“While Louisiana once again finished in last place in this assessment, the state Legislature and Gov. Edwards should be commended for seeking to tackle some of the cost drivers that long have made the Pelican State an unattractive place to do business,” said Mr. Lehmann in his remarks on this year’s grades. “With the House Insurance Committee set to consider changes next year that could make the insurance commissioner’s position appointed, rather than elected, one holds out hope that Louisiana could improve its score in the years to come.”
Continuing on he noted that “Perhaps the most surprising result in this year’s report was to see Vermont tumble from an A+ all the way down to a B. This breaks a six-year streak for Vermont as the best insurance regulatory environment in the United States and is only the second time in the nine years we have compiled this report that Vermont did not finish with the highest score.”
As for the states which saw the biggest improvements this past year, they included the following:
- South Dakota (from a C+ to an A);
- Alabama (from a C to a B-);
- Arizona (from an A- to an A+); and
- Colorado (from a D+ to a C).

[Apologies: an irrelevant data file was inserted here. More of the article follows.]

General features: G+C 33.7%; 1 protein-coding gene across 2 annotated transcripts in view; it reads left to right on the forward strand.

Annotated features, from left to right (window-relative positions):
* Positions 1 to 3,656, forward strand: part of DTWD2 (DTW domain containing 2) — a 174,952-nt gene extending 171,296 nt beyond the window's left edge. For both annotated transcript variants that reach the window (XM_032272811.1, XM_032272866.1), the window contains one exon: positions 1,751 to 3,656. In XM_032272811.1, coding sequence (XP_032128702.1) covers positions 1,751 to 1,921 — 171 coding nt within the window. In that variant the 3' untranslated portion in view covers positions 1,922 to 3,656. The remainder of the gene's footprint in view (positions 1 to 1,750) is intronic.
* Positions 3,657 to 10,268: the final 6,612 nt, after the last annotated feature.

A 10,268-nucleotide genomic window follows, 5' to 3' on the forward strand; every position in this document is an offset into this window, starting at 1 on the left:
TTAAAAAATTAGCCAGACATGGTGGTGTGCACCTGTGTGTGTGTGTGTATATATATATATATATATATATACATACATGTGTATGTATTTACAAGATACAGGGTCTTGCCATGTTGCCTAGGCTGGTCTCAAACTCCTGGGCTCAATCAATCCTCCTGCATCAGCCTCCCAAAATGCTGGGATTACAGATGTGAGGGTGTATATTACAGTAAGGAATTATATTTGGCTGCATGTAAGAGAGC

As for the biggest declines in markets, they included Vermont (from an A+ to a B) and West Virginia (from a C to a D+).
How Massachusetts & its neighbors fared this year
Massachusetts has consistently ranked in the lower end of the spectrum since the inception of this report, receiving a “D” in 2011, a “C- in 2013” then dropped to a “D” in 2014, rallying back to a solid “C” in 2015.The improvement was short-lived, however, with the Commonwealth barely earning a passing grade (D-) in 2016, followed by an “F” in 2017. Since 2018, it has stayed mainly in the “D” range, but did improve this year from a “D” in 2019 to a “D+” in 2020.
Since more and more of our readers hail from all over the Commonwealth and New England, this year we look at each of the six states that make up New England: